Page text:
Home » From Jasper to Vancouver

It’s been a while since I published the last post – technology didn’t quite work the way I thought it would. Basically, we have two different ways to access internet while travelling: One is via WiFi, because many private RV parks provide internet access through their WiFi, but usually not inside national parks (obviously you are not meant to be on the computer while enjoying a national park). The other one is with our internet stick which provides internet access whenever we are inside Verizon cell phone coverage – which is not the case in Canada and also not in some remote areas in the US. I thought I could buy a stick and an internet contract with a phone company in Canada, but they require a Canadian address and, worse, a Canadian bank account and debit card. Also, blogging activities were further limited by insufficient connection quality – uploading pictures to the blog requires a pretty fast connection which is often not available. Now we are back in the US, having a decent internet and I plan to catch up with what happened in the last 2 or 3 weeks.

We left Jasper in northwestern direction toward the town of Prince George, the northernmost point on our trip. On our way, we crossed the continental divide one last time and passed Mount Robson, highest mountain of the Canadian Rockies.

Mount Robson

Barkerville Main Street

About one hour south of Prince George is Barkerville, a historic mining town that was founded in 1861, right after the Californian gold rush ebbed out. The first few pioneers were lucky enough to stumble over gold nuggets in the Baker creek and found up to $75,000 gold in a few days, which is at least 100 times more in nowadays value. Within just a few months, about 30,000 people rushed into the valley in pursuit of similar riches. It his hard to imagine what these people had to endure there, with no food, no supplies, no infrastructure, nothing. After a few weeks, all the gold that could be found in the creek beds was gone, and the rest had to be mined from under the surface, in the beginning from about 50 ft (15 m) deep, and then deeper and deeper. However, the area was so rich with gold, that mining continued until 1974 – of course at an industrial scale, which had nothing in common with the gold panning of the old days.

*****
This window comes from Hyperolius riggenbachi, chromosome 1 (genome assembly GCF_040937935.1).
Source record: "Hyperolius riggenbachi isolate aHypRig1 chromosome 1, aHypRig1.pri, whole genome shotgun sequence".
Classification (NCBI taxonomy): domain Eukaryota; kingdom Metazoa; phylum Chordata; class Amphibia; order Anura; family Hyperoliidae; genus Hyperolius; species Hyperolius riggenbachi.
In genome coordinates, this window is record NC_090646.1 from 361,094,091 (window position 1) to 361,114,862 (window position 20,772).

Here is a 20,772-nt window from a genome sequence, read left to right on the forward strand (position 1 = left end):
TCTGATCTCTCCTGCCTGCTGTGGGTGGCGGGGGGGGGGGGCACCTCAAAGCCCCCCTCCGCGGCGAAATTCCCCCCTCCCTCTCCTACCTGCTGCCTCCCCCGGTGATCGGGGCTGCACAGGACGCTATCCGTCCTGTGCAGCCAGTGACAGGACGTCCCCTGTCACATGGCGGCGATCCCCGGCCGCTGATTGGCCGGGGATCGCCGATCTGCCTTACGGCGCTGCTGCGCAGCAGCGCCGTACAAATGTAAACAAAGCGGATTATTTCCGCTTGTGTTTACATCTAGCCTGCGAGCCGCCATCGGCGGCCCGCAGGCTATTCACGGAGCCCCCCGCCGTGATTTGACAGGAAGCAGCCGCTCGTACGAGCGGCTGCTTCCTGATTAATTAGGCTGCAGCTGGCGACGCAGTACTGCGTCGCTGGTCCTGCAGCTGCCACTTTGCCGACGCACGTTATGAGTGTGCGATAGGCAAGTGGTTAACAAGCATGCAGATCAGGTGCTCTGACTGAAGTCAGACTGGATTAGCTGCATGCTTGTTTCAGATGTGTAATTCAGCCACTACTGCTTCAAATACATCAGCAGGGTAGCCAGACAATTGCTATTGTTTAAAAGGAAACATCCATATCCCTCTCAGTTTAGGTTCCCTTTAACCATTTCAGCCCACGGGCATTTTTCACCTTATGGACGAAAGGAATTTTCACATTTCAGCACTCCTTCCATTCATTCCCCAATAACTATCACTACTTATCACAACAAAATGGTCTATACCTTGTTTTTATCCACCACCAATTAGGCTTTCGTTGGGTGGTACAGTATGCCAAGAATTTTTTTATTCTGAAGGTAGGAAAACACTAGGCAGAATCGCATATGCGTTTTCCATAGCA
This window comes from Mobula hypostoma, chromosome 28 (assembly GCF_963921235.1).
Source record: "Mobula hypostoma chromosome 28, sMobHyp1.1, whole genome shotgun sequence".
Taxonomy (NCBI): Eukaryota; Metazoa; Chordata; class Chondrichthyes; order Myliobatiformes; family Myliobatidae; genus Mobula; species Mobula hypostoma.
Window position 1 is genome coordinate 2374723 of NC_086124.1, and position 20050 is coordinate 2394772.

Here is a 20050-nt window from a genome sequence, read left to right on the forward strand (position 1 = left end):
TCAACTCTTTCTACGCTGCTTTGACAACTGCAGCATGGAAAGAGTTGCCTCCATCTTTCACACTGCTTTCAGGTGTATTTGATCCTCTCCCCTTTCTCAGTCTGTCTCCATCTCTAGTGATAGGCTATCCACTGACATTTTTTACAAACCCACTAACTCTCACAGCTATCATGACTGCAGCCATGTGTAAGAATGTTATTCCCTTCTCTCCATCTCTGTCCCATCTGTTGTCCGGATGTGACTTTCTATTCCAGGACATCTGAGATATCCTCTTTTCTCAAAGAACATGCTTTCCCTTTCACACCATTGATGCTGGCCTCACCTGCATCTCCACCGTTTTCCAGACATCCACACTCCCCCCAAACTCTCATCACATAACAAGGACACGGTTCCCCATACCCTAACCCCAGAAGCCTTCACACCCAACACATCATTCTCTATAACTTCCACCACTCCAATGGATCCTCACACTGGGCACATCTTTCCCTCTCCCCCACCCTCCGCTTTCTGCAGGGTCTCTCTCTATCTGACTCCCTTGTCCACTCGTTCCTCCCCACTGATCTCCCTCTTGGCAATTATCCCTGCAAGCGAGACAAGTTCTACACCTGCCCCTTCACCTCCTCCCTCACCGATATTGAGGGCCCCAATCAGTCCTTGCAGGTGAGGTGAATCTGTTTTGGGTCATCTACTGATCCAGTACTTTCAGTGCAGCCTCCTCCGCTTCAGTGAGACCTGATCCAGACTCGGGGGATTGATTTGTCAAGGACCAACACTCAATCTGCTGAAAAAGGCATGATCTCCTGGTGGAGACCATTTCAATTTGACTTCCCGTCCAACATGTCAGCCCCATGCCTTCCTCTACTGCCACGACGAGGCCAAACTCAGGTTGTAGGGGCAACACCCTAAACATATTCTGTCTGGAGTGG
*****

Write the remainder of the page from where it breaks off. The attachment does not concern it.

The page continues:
Aquaeduct, water wheel, pump and elevator for gold mining from 55 ft
Benjamin may have been 150 years too late, but he sure had more fun than most of the poor guys then!
From Barkerville, we continued southwest toward Vancouver, taking the Fraser Canyon route through the Cascades, the same way the gold rushers took 150 years ago.
Fraser Canyon at the town of Lillooet
In the Cascade Range, about 50 mi east of Whistler, known from the 2010 Olympic winter games
Vancouver was a welcome contrast to all the nature we we enjoying in the previous weeks. It is a vibrant and interesting city, influenced by many different cultures, and beautifully located between the mountains and the ocean. It is definitely worth a longer stay than our two days (in a lousy and very expensive RV park, by the way). Here are just a few impressions:
Gastown Village in Vancouver, a bit like New York City’s Greenwich Village


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